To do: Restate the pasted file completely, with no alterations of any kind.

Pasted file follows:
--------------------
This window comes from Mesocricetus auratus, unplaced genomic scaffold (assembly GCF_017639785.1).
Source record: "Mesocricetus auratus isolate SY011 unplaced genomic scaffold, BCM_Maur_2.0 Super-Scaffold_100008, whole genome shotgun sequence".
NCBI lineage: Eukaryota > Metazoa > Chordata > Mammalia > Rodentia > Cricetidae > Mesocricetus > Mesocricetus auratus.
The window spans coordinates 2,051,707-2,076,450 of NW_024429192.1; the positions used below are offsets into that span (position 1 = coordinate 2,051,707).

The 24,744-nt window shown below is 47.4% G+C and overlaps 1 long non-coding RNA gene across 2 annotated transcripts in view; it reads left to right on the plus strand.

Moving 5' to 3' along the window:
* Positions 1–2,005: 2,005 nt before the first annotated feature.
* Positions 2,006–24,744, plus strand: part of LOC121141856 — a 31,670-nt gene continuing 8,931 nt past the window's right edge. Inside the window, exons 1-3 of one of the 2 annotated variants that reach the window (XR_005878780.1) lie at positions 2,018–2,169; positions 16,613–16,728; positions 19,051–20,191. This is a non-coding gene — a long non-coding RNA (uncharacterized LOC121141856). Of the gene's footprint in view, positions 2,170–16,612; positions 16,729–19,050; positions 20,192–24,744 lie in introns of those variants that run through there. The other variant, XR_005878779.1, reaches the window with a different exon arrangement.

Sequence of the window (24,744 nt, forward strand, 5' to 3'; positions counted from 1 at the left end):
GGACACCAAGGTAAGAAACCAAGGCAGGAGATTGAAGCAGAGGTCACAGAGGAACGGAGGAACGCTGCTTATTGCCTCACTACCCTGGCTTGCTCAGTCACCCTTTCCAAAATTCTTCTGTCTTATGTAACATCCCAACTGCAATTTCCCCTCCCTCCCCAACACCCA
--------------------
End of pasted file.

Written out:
This window comes from Mesocricetus auratus, unplaced genomic scaffold (assembly GCF_017639785.1).
Source record: "Mesocricetus auratus isolate SY011 unplaced genomic scaffold, BCM_Maur_2.0 Super-Scaffold_100008, whole genome shotgun sequence".
NCBI lineage: Eukaryota > Metazoa > Chordata > Mammalia > Rodentia > Cricetidae > Mesocricetus > Mesocricetus auratus.
The window spans coordinates 2,051,707-2,076,450 of NW_024429192.1; the positions used below are offsets into that span (position 1 = coordinate 2,051,707).

The 24,744-nt window shown below is 47.4% G+C and overlaps 1 long non-coding RNA gene across 2 annotated transcripts in view; it reads left to right on the plus strand.

Moving 5' to 3' along the window:
* Positions 1–2,005: 2,005 nt before the first annotated feature.
* Positions 2,006–24,744, plus strand: part of LOC121141856 — a 31,670-nt gene continuing 8,931 nt past the window's right edge. Inside the window, exons 1-3 of one of the 2 annotated variants that reach the window (XR_005878780.1) lie at positions 2,018–2,169; positions 16,613–16,728; positions 19,051–20,191. This is a non-coding gene — a long non-coding RNA (uncharacterized LOC121141856). Of the gene's footprint in view, positions 2,170–16,612; positions 16,729–19,050; positions 20,192–24,744 lie in introns of those variants that run through there. The other variant, XR_005878779.1, reaches the window with a different exon arrangement.

Sequence of the window (24,744 nt, forward strand, 5' to 3'; positions counted from 1 at the left end):
GGACACCAAGGTAAGAAACCAAGGCAGGAGATTGAAGCAGAGGTCACAGAGGAACGGAGGAACGCTGCTTATTGCCTCACTACCCTGGCTTGCTCAGTCACCCTTTCCAAAATTCTTCTGTCTTATGTAACATCCCAACTGCAATTTCCCCTCCCTCCCCAACACCCA